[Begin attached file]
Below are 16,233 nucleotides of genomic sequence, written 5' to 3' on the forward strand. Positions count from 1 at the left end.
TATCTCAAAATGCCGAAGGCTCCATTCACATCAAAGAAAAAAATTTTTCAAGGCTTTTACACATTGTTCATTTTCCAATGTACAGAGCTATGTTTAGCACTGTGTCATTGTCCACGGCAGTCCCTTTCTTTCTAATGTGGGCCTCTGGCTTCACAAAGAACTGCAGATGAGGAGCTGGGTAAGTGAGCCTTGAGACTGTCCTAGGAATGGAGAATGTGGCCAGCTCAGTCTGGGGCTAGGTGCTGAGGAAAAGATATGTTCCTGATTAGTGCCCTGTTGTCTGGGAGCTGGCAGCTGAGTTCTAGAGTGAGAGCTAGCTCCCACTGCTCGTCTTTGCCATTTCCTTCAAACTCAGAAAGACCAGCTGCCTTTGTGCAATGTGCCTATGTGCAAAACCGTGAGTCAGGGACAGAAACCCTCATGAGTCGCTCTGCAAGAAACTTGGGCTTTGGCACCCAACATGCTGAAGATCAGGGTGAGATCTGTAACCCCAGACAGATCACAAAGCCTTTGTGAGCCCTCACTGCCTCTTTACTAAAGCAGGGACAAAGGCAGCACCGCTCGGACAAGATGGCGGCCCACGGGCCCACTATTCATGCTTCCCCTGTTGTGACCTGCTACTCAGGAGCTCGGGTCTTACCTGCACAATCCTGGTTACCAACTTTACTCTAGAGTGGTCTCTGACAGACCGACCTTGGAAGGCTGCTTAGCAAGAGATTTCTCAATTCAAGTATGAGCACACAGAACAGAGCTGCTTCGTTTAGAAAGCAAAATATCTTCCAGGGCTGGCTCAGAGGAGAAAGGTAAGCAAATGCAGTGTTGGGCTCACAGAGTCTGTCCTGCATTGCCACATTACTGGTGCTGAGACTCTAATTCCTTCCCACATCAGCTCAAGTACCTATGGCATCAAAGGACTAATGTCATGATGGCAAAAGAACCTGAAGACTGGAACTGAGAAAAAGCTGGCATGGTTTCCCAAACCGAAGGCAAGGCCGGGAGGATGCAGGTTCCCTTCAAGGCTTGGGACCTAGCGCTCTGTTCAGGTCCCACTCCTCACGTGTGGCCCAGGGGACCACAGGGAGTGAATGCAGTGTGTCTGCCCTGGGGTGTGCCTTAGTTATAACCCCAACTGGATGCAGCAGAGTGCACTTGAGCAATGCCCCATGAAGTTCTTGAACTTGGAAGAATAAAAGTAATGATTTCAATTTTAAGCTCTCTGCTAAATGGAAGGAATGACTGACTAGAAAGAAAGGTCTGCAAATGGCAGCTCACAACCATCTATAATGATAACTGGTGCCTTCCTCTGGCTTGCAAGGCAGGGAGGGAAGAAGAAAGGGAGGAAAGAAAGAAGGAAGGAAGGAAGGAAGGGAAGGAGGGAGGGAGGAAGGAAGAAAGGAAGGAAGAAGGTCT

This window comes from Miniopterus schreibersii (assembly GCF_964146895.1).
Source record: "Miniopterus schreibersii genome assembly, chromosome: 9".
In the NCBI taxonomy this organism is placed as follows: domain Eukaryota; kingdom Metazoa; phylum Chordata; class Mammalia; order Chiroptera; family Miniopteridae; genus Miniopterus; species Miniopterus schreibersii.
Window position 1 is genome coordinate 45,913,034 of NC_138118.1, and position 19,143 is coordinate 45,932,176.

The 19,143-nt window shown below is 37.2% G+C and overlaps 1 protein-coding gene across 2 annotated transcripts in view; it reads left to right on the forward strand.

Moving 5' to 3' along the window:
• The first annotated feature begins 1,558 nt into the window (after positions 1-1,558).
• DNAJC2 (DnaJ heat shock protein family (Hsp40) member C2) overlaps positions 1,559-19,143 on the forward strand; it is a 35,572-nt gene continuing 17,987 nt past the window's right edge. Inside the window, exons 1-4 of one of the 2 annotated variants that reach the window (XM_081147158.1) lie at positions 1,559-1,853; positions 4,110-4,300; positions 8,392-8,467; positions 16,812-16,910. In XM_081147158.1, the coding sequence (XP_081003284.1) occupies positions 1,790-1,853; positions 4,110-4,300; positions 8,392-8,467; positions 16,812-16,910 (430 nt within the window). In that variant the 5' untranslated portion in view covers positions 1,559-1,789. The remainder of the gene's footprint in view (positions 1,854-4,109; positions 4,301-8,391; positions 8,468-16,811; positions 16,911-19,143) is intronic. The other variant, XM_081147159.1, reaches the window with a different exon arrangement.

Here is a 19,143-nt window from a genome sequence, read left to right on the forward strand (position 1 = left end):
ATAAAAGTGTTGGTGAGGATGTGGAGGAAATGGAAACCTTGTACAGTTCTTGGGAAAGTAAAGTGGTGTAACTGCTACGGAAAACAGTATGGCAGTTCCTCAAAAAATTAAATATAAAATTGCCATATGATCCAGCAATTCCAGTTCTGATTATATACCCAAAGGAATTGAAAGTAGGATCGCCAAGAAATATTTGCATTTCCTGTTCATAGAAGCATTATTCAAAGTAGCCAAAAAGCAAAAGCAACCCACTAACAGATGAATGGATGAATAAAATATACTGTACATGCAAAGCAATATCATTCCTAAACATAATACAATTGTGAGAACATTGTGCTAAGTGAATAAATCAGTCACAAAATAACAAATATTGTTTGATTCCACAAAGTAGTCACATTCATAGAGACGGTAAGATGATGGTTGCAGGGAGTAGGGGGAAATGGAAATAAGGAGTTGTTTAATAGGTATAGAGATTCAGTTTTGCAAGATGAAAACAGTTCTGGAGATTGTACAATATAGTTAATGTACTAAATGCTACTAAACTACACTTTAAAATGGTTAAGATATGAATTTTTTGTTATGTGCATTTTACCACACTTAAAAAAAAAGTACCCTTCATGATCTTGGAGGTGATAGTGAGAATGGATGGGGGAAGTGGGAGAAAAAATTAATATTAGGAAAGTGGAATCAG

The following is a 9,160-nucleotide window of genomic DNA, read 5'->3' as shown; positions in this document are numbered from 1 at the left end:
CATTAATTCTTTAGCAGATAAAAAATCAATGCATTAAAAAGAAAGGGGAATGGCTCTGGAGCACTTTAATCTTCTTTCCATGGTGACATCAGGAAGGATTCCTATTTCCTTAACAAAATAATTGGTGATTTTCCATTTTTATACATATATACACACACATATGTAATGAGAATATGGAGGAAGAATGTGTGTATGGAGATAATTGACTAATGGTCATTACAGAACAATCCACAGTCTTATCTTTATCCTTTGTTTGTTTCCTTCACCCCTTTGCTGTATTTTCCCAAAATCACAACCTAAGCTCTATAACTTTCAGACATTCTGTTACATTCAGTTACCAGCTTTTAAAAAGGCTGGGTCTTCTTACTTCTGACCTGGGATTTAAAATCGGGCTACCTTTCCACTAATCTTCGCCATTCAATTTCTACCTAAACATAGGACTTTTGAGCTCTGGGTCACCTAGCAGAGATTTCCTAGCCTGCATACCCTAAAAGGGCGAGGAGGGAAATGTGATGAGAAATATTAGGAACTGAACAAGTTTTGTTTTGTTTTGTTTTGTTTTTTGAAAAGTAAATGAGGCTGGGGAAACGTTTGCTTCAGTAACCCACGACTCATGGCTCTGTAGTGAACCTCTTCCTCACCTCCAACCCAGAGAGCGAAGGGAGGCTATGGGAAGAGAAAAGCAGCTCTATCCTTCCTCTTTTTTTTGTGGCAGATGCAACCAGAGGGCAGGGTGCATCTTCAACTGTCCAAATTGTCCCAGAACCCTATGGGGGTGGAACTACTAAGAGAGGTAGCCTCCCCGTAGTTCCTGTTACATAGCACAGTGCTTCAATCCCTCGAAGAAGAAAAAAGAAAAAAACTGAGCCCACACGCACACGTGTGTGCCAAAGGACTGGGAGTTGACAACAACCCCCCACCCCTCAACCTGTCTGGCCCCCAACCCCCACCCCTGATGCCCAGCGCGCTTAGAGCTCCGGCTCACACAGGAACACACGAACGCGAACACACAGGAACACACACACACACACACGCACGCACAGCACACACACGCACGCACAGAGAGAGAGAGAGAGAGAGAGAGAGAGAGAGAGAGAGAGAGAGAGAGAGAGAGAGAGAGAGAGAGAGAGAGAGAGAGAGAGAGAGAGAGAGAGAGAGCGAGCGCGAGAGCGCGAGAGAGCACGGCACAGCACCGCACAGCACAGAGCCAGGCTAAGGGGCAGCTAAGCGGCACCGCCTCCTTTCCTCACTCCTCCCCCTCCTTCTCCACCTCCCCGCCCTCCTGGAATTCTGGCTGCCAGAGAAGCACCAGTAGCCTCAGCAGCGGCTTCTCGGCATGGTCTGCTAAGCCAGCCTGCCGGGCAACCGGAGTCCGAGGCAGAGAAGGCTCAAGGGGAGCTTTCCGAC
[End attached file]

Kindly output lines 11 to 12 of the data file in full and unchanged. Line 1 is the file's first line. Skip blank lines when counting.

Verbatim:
Here is a 19,143-nt window from a genome sequence, read left to right on the forward strand (position 1 = left end):
ATAAAAGTGTTGGTGAGGATGTGGAGGAAATGGAAACCTTGTACAGTTCTTGGGAAAGTAAAGTGGTGTAACTGCTACGGAAAACAGTATGGCAGTTCCTCAAAAAATTAAATATAAAATTGCCATATGATCCAGCAATTCCAGTTCTGATTATATACCCAAAGGAATTGAAAGTAGGATCGCCAAGAAATATTTGCATTTCCTGTTCATAGAAGCATTATTCAAAGTAGCCAAAAAGCAAAAGCAACCCACTAACAGATGAATGGATGAATAAAATATACTGTACATGCAAAGCAATATCATTCCTAAACATAATACAATTGTGAGAACATTGTGCTAAGTGAATAAATCAGTCACAAAATAACAAATATTGTTTGATTCCACAAAGTAGTCACATTCATAGAGACGGTAAGATGATGGTTGCAGGGAGTAGGGGGAAATGGAAATAAGGAGTTGTTTAATAGGTATAGAGATTCAGTTTTGCAAGATGAAAACAGTTCTGGAGATTGTACAATATAGTTAATGTACTAAATGCTACTAAACTACACTTTAAAATGGTTAAGATATGAATTTTTTGTTATGTGCATTTTACCACACTTAAAAAAAAAGTACCCTTCATGATCTTGGAGGTGATAGTGAGAATGGATGGGGGAAGTGGGAGAAAAAATTAATATTAGGAAAGTGGAATCAG